What Type Of Teeth Can A Dental Implant Replace

What Type Of Teeth Can A Dental Implant Replace

Whenever you read about dental implants you will likely come across lots of people who are delighted about the procedure and want to praise their practitioner. You will also find information on a multitude of benefits that dental impacts can bestow upon the person who has them fitted. This information is all perfectly valid and will hopefully give you confidence that dental implants are the right solution for replacing your tooth.

What you will also notice that the words tooth, and teeth are used in plentiful numbers, but very rarely do any of the articles and blog posts that relate to dental implant ever go into more detail about what those mean specifically. Ok, we all know what a tooth is, but in relation to dental implants they can be a replacement for more than one type of tooth.

This brings us nicely to the point when we flag up the fact that within our mouths there are four types of teeth that might be candidates for replacement should be ever lose them or they need be extracted. We hasten to add that we are pretty sure that a large proportion of the people reading this could not tell us what each those four types of teeth are called, what they are primarily used for, and here is another question…Do you know how many teeth you should have?

Well, assuming you are an adult, and a human being, the answer to that last question is 32. Now, before you proceed to divide 32 by 4 and assume that means we have 8 each of the different types, it does not work like that. Instead, here are the facts relating to our tooth types and their uses, and if you plan to go look in the mirror, where you can expect to find them. Incidentally, all of them are candidates for being replaced by dental implants.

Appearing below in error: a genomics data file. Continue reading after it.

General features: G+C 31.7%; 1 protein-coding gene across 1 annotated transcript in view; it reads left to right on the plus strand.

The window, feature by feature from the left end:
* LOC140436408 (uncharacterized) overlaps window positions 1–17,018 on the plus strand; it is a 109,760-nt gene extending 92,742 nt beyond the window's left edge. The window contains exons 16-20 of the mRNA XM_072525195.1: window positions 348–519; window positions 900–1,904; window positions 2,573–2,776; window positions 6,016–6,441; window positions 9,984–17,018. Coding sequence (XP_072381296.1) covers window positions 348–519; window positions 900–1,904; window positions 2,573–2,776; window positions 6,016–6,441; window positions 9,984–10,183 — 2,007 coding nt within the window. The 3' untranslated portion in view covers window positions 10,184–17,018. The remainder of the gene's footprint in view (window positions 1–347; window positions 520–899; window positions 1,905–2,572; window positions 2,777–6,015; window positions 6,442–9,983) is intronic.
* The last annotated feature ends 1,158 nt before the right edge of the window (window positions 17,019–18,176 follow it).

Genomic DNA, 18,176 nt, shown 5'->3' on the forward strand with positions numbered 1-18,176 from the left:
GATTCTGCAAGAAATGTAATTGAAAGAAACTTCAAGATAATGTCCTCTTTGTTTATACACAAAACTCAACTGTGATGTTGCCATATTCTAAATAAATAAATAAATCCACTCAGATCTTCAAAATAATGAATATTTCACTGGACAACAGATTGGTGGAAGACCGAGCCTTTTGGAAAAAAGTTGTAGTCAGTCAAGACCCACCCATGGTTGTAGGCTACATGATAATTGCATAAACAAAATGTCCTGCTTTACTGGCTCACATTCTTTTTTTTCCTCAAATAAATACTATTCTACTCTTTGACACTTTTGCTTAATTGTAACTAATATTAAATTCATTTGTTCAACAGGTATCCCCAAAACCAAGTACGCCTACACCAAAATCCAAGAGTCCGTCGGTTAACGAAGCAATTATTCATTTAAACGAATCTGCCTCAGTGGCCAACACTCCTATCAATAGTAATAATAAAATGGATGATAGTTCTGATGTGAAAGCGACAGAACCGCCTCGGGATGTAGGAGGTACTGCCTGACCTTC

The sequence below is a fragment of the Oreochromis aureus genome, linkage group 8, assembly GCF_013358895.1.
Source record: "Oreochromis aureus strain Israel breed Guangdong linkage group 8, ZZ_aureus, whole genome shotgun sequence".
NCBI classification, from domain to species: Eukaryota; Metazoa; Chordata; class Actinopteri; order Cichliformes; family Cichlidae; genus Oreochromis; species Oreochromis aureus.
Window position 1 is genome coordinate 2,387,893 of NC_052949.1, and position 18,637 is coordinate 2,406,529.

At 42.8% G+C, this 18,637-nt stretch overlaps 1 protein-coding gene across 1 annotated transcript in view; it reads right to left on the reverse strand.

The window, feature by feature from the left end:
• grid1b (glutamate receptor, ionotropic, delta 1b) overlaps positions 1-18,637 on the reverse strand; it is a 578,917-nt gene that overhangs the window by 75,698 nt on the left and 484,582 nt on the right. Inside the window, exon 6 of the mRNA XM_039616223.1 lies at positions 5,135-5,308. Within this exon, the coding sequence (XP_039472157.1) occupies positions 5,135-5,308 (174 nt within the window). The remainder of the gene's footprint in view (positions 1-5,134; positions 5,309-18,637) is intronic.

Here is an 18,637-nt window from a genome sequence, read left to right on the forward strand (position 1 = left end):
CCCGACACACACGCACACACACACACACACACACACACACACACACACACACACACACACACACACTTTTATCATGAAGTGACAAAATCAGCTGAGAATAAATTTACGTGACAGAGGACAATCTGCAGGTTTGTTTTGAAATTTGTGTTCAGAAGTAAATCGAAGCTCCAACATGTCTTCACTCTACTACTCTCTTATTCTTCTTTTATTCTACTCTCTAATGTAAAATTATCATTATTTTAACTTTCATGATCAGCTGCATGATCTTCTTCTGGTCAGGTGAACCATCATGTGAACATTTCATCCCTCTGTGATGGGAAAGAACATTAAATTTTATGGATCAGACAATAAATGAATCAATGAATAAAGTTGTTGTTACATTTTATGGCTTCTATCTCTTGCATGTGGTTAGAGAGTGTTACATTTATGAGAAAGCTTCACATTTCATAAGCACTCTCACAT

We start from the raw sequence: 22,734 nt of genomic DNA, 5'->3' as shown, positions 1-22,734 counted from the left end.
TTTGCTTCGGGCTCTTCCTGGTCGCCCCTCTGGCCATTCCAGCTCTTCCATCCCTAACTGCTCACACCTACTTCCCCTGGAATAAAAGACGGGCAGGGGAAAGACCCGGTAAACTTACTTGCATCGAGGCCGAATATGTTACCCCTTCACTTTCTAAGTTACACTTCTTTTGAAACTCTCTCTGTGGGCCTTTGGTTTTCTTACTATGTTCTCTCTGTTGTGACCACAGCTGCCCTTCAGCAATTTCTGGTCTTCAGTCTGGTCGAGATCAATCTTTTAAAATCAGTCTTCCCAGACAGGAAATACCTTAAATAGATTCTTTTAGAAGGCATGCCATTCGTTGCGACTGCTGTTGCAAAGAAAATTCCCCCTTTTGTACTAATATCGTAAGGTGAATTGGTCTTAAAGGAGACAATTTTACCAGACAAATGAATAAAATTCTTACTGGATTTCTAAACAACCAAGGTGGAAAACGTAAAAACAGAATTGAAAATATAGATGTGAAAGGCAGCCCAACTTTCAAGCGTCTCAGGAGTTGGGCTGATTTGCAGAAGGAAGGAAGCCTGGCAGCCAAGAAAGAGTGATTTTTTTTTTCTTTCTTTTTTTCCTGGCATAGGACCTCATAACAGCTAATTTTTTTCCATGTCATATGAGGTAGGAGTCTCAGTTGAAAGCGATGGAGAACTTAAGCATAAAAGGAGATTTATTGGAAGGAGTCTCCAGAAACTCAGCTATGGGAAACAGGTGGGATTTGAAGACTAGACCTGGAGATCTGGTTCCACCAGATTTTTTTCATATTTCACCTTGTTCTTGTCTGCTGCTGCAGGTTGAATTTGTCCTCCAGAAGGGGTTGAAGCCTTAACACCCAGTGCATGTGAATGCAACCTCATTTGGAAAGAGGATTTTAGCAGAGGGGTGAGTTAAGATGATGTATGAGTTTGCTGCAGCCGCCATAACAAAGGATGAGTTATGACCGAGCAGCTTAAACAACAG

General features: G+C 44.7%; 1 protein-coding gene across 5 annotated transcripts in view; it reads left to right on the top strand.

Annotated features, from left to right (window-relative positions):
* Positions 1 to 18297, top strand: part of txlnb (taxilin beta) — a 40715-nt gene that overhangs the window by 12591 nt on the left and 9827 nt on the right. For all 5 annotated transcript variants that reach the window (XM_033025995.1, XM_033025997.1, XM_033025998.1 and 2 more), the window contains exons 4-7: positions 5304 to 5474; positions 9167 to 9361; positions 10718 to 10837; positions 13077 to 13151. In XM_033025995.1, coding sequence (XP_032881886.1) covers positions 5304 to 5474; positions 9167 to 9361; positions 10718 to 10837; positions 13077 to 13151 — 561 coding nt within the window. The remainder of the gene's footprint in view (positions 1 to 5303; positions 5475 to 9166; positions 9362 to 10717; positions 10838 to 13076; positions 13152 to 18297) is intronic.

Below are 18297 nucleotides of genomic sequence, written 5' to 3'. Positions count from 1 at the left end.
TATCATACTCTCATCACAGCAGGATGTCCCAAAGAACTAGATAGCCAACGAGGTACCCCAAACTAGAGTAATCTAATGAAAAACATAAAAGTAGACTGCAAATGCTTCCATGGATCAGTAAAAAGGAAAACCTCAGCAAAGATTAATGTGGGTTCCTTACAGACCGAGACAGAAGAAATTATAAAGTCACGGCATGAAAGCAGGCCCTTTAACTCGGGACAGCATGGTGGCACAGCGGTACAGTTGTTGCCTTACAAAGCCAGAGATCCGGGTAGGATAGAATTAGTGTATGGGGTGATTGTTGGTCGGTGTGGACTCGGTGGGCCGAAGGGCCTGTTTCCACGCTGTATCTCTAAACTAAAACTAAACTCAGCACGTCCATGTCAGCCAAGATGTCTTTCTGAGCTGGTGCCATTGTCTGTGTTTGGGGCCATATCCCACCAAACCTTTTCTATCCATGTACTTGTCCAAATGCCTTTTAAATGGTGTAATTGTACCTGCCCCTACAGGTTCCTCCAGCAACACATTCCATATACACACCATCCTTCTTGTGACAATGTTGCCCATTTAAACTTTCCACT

If you have ever marvelled at a beautiful smile, or indeed have a beautiful smile of your own, then the main reason for that smile’s beauty is the health of the incisor teeth. These are the teeth that sit at the very front of our mouths. we have 8 incisors in total, with 4 on the top jaw and 4 in the bottom jaw.

Incisors tend to be the first teeth which we see in babies and subsequently the first to grow in as adult teeth as we lose those baby teeth. Incisors are thin and narrow and ideal for taking the first bite out of our food. Being at the front, and the area most exposed, incisors are teeth most at risk of being knocked out or damaged due to accidents.


Also called the ‘Cuspids’, we have 4 canine teeth, and these are usually the next to grow in our mouth after our incisors. They are long, pointed, and sharp, and although the name might suggest it, they are not actually the same as the sharp teeth your dog has. Having said that they are similar in the sense that they are designed to help us rip and tear food such as meat, which in turn helps us to digest it better.


As we move past our canines and further towards the back of our mouth, we come to our premolars, or ‘Bicuspids’. We have 8 premolars, with 2 on each side of our upper jaw, and 2 on each side of our lower jaw. Premolar teeth are larger than incisors and canines, and their flat surface and ridges help us to grind, crush and chew our food down into smaller portions so that we can swallow it more easily.


We have 12 molars in our mouths which means we have more of them than any other type of tooth. There are 3 on each side on the top row of teeth, and likewise on the bottom row. Molars have large surfaces which are ideal for chewing and grinding food as our tongue pushes it backwards within our mouth.

By the way, did you do the arithmetic?  8 incisors + 4 canines + 8 premolars + 12 molars = 32.